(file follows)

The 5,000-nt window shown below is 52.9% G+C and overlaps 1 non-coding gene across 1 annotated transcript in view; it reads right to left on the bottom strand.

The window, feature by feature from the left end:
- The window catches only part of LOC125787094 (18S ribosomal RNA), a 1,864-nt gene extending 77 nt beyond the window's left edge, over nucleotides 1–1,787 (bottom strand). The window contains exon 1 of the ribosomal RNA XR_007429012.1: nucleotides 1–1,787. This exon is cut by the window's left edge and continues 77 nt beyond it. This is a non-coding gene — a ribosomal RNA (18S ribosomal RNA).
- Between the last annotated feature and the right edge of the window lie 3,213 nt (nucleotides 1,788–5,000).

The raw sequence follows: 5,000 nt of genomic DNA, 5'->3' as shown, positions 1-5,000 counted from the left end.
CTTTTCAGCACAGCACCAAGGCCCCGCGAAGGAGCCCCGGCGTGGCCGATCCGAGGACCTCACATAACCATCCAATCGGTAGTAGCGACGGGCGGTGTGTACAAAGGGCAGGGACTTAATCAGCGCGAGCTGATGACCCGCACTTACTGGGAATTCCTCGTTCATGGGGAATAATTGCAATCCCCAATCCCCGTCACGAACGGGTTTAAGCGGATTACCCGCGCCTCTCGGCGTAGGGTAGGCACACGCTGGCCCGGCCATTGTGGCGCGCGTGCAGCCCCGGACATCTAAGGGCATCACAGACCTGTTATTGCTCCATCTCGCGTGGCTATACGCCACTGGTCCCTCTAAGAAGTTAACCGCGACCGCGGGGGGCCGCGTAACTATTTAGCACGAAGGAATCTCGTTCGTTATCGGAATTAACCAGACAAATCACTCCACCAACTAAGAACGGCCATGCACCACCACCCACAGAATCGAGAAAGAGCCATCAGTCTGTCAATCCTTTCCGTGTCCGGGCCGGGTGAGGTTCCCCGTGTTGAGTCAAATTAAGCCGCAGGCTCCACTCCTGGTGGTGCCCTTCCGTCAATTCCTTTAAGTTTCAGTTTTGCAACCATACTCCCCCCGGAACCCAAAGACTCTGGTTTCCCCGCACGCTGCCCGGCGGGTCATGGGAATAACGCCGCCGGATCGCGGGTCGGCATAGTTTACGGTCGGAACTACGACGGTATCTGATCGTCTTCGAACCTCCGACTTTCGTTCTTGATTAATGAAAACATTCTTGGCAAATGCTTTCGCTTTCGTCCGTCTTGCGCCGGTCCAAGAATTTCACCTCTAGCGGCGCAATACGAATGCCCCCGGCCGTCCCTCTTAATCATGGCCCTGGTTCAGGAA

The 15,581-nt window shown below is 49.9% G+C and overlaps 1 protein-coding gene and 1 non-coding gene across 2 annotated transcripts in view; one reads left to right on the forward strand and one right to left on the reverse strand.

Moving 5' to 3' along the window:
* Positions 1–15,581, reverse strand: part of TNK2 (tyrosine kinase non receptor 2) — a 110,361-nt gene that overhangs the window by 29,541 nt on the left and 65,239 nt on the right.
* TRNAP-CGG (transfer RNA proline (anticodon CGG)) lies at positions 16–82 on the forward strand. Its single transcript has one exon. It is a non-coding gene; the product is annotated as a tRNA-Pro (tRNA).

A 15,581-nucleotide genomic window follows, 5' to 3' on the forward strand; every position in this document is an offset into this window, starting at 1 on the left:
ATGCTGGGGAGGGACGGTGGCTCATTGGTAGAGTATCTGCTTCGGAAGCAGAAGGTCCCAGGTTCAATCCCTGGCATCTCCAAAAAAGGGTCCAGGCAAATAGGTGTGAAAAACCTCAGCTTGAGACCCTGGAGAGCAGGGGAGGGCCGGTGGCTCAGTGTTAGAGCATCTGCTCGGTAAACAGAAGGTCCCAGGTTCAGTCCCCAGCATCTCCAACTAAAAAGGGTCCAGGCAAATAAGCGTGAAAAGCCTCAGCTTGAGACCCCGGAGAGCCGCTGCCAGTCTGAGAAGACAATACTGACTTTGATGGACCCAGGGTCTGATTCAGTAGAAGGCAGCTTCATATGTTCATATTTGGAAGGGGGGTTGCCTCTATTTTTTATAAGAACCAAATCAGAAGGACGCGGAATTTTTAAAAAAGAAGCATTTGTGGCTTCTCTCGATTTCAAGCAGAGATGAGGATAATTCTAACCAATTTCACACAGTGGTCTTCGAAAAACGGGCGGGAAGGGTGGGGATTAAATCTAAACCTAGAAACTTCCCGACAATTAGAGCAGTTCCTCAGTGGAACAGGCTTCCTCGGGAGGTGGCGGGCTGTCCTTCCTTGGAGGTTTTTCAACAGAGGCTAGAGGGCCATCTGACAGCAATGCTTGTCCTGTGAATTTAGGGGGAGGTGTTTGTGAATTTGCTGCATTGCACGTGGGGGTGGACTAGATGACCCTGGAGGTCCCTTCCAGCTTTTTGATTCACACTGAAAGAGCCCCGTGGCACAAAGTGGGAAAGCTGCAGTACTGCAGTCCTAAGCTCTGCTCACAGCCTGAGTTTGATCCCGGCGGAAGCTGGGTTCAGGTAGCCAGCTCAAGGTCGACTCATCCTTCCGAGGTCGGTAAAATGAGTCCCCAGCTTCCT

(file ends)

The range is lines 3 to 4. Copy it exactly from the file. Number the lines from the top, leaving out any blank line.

- The window catches only part of LOC125787094 (18S ribosomal RNA), a 1,864-nt gene extending 77 nt beyond the window's left edge, over nucleotides 1–1,787 (bottom strand). The window contains exon 1 of the ribosomal RNA XR_007429012.1: nucleotides 1–1,787. This exon is cut by the window's left edge and continues 77 nt beyond it. This is a non-coding gene — a ribosomal RNA (18S ribosomal RNA).
- Between the last annotated feature and the right edge of the window lie 3,213 nt (nucleotides 1,788–5,000).